Jabberwocky

lewis carroll

I was never a huge fan of poetry. When I had to study it in high school and college (you can’t really complete an English Lit degree without having to read at least some poetry — believe me, I tried) I remember rolling my eyes and thinking it was all so dense and inaccessible. Prose just always made more sense to me. You say what you mean and you mean what you say.

As I got older, though, I started to develop an appreciation for poetry. Sometimes verse can paint an amazingly vivid picture, and convey a mood or a setting just as effectively as a lengthier block of prose. I love the fragmentation of ideas that poetry allows for. Sentences don’t need to be finished, the completion of thoughts is not a requirement. The reader will still glean meaning, with perhaps more room for imagination and spontenaity than prose can provide. Poetry can be both playful and profound, in the right hands (or pen, as the case may be).

One of my very favourite poems, in fact, is probably the ultimate example of nonsense verse. With ‘Jabberwocky’ Lewis Carroll literally invented words out of thin air and strung them together to create his poem, but even though probably 50% of the lines are total gibberish you still get a completely vivid sense of what is happening in the narrative. Here is the poem:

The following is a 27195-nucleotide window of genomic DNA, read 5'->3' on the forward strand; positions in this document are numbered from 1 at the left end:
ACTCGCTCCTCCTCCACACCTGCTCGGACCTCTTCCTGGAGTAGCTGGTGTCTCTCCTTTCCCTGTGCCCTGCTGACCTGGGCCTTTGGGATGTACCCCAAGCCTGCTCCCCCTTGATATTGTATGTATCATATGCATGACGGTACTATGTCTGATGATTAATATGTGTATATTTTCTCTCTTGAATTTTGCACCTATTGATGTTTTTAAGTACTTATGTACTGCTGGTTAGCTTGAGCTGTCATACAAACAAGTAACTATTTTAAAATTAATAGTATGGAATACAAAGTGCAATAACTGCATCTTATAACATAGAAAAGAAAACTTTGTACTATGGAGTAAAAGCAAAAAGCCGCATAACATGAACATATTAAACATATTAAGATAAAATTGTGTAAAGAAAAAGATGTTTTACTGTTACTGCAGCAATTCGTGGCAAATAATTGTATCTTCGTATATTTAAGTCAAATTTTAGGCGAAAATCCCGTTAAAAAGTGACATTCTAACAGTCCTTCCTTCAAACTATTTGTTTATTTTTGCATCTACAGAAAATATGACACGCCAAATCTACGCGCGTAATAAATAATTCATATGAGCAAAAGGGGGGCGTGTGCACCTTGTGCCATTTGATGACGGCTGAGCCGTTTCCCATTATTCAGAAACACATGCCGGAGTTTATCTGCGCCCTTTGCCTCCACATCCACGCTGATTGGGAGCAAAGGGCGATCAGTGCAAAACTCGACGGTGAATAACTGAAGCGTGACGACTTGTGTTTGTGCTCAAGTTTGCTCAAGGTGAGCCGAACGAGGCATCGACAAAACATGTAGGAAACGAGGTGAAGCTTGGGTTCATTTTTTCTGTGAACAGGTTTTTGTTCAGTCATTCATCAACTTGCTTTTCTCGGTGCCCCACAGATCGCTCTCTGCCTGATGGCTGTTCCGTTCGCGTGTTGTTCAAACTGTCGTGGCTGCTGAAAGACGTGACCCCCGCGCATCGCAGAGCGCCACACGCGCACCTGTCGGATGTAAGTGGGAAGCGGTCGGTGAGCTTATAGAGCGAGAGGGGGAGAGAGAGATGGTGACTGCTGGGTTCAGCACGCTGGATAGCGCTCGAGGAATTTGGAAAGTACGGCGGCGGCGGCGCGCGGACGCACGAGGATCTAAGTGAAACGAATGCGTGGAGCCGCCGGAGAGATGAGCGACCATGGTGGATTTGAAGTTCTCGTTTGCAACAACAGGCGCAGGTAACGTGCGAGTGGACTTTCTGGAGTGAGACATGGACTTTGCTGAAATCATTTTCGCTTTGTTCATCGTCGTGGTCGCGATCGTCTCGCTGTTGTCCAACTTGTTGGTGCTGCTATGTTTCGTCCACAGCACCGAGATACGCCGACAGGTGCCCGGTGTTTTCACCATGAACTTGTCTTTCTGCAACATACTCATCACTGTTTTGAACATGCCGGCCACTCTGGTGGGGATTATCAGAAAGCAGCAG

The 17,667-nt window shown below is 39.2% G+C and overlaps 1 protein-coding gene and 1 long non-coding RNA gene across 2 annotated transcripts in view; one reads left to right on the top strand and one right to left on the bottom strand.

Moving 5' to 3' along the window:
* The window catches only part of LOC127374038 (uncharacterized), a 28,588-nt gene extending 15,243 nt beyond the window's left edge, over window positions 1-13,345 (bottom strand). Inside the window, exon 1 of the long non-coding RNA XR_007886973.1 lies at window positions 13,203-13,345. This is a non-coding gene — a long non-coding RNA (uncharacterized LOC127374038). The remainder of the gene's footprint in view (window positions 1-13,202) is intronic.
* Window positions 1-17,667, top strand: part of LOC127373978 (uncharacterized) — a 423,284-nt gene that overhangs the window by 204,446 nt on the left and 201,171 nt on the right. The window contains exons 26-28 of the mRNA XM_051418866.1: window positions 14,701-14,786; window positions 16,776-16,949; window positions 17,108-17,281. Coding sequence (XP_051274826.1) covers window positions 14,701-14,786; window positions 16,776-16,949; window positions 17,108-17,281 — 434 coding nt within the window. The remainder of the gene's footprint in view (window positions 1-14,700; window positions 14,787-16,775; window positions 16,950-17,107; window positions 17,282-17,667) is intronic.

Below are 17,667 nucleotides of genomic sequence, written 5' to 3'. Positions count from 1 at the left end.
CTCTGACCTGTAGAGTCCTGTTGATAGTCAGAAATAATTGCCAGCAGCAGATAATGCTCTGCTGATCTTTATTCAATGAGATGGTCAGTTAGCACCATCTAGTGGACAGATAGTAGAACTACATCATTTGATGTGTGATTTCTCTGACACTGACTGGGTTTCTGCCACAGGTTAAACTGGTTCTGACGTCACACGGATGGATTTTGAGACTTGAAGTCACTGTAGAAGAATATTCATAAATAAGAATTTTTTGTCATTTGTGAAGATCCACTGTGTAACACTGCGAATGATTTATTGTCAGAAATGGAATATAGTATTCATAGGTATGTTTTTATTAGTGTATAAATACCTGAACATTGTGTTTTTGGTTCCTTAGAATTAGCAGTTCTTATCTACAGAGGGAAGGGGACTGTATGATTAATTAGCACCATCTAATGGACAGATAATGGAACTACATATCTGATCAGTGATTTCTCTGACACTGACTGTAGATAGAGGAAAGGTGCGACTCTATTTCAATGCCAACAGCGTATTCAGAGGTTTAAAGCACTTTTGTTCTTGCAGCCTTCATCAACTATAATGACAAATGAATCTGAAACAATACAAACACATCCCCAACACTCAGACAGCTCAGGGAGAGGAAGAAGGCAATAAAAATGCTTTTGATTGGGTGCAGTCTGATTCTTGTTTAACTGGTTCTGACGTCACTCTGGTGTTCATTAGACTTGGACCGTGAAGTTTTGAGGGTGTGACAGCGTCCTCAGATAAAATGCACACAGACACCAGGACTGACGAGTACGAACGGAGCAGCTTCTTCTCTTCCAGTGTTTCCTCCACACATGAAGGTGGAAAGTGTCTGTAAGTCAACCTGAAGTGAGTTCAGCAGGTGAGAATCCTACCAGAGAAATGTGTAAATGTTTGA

‘Twas brillig, and the slithy toves
Did gyre and gimble in the wabe;
All mimsy were the borogoves,
And the mome raths outgrabe.

“Beware the Jabberwock, my son!
The jaws that bite, the claws that catch!
Beware the Jubjub bird, and shun
The frumious Bandersnatch!”

He took his vorpal sword in hand:
Long time the manxome foe he sought–
So rested he by the Tumtum tree,
And stood awhile in thought.

And as in uffish thought he stood,
The Jabberwock, with eyes of flame,
Came whiffling through the tulgey wood,
And burbled as it came!

One, two! One, two! and through and through
The vorpal blade went snicker-snack!
He left it dead, and with its head
He went galumphing back.

“And hast thou slain the Jabberwock?
Come to my arms, my beamish boy!
O frabjous day! Callooh! Callay!”
He chortled in his joy.

‘Twas brillig, and the slithy toves
Did gyre and gimble in the wabe;
All mimsy were the borogoves,
And the mome raths outgrabe.

Here are my favorite terms: ‘vorpal sword’, ‘manxome foe’, ‘uffish thought’, and ‘frabjous day’. Each one of these combines a nonsense word with a real word, and even though vorpal, manxome, uffish, and frabjous don’t mean anything, you know exactly what they mean — or, at least, you have a reasonably good idea. You can use your imagination to project onto these words whatever images make them sensical to you.

My favourite line has always been: ‘And hast thou slain the Jabberwock?’ I don’t know why, exactly. It has a nice ring to it, and I like how Carroll uses very formal language here to inject a sense of earnest gravitas amongst all the absurdism. The entire poem, really, is both silly and solemn at the same time. Like much of life.

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